Some article databases offer an option to limit your search results to academic journals (sometimes such journals are called "peer reviewed" or "refereed"). However, what typically happens is that you still end up with letters to the editor, shorter news blurbs, or even book reviews mixed in alongside longer, more research-oriented articles.
You can use such limitation features or sort options, but examine the citations in your results list carefully and look for the following characteristics to help sort out what's truly of a scholarly nature:
- Note the title of the journal or source cited . Often so-called scholarly publications begin with Journal of... or have the words Review or Quarterly in them.
- Length of the article is often a tip off something is more research-oriented. Think about it...what's likely to do a better job addressing a topic--a one page article or a ten page article? Longer articles usually are an indication of a more indepth treatment.
- See if the author is affiliated with a university or other research institution. With scholarly articles, the name of an institution of higher learning often follows the author's name.
- Does the description of the article indicate the appearance of charts and graphs? Usually such embellishments accompany scholarly research.
- The ultimate criterion to look for is the inclusion of a bibliography or references. This alone is what makes an article truly scholarly in that the author carefully points to other sources to show what he based his conclusions on. If the full text is available, display it and scroll directly to the last page to see if there is a listing of "Works Cited" or "References".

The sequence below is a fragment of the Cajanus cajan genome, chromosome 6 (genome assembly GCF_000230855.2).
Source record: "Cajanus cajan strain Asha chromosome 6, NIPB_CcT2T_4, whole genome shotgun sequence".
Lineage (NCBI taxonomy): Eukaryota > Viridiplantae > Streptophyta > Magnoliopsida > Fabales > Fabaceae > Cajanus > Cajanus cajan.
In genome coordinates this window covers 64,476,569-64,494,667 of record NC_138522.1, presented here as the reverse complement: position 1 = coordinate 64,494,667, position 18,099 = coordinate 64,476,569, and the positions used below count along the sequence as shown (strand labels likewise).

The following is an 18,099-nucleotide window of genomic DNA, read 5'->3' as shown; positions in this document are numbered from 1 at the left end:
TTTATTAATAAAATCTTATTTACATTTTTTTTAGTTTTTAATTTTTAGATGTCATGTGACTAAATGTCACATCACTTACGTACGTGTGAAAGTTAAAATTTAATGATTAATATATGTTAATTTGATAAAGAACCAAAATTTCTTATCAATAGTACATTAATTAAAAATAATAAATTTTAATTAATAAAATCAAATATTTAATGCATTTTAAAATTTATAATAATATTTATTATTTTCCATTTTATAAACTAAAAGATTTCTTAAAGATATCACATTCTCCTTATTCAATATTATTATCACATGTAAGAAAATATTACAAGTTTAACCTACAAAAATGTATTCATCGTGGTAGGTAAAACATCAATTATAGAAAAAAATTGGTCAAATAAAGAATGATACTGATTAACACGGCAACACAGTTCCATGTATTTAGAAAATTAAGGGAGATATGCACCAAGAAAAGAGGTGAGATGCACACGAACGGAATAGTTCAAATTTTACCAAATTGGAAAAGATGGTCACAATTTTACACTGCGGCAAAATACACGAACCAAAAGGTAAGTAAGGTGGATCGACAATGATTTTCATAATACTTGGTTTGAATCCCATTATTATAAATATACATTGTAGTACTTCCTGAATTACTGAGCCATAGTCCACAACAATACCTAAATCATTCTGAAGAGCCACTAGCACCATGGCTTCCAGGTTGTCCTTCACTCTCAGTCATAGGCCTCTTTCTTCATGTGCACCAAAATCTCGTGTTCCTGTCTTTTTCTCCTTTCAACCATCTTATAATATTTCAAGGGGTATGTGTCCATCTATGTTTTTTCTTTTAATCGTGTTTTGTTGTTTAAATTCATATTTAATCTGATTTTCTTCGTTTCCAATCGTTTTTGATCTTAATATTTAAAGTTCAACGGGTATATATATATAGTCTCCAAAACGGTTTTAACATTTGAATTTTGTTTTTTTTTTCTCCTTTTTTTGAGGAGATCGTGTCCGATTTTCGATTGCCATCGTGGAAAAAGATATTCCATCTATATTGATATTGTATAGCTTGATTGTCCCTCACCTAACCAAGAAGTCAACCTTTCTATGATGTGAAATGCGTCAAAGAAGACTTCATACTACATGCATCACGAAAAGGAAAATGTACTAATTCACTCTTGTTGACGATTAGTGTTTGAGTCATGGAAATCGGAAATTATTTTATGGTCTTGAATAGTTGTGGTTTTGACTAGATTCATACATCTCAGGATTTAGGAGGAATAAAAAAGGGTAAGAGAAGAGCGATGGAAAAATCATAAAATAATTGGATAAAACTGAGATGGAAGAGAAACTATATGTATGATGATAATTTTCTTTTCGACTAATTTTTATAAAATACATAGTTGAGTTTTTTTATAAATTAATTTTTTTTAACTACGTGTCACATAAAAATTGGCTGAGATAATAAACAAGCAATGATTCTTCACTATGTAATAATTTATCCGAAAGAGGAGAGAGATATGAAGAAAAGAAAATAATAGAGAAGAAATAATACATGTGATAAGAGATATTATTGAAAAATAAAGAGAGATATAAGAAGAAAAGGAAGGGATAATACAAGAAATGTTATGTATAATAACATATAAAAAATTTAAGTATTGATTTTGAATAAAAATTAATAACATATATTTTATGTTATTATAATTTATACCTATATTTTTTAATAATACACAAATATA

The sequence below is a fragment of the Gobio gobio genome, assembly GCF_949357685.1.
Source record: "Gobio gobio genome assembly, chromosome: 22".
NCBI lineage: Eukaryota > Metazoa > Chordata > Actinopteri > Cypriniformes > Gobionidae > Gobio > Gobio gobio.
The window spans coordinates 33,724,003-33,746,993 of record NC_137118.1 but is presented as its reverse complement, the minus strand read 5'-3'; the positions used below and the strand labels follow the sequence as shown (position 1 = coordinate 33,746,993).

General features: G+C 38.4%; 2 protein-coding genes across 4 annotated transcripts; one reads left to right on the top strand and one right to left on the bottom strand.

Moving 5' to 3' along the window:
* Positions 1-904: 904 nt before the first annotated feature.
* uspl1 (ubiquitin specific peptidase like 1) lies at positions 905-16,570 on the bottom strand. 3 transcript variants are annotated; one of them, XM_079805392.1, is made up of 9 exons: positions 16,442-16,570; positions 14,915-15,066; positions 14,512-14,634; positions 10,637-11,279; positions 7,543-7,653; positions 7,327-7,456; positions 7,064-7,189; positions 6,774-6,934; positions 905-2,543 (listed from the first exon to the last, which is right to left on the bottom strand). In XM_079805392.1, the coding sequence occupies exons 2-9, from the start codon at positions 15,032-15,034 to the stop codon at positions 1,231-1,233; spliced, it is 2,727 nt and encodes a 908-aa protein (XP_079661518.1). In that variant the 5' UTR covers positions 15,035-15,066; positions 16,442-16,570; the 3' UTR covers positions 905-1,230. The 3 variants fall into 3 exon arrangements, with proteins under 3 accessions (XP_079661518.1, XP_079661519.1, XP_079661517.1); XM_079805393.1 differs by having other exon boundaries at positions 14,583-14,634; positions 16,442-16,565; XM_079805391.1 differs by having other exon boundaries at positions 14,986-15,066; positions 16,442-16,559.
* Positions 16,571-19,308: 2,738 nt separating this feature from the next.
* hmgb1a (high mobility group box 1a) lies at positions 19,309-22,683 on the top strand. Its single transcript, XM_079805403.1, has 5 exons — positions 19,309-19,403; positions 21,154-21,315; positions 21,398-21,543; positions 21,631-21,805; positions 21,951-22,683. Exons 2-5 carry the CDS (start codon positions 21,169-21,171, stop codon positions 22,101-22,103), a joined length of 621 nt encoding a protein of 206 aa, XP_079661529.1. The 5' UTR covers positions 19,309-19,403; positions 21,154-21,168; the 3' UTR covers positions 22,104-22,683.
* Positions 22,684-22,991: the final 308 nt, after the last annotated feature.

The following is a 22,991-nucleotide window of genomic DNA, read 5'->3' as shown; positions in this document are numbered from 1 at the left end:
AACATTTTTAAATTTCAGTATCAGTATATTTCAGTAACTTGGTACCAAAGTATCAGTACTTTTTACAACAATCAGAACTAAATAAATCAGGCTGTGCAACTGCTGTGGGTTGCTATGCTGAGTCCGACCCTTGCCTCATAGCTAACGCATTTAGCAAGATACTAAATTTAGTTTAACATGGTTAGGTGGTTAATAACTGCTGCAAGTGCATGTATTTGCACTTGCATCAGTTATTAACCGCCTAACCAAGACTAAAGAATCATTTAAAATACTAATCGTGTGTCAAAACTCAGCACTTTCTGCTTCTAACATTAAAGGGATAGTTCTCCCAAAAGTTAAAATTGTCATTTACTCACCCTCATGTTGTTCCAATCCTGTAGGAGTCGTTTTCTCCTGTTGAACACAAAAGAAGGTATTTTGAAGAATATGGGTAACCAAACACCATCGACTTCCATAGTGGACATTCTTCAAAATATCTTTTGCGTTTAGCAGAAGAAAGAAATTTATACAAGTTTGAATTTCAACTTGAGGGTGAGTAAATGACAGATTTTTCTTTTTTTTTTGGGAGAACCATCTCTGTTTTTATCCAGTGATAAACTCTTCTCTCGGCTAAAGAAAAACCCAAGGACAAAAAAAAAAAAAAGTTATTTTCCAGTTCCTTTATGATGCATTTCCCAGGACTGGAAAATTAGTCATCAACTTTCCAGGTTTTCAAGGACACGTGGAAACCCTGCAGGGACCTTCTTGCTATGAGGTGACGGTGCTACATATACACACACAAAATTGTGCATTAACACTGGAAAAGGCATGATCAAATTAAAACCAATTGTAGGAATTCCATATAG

If there is a particular article you'd like to use, but you still aren't sure, you can also consult Ulrich's Directory of Periodicals, a reference source that provides information about many journals and magazines, and which will definitively note those titles which are peer-reviewed (look for the small referee shirt icon next to the title in results lists).
For more help with locating full text for articles, contact us in person at any campus reference desk, or by email, telephone or IM using our Ask A Librarian service.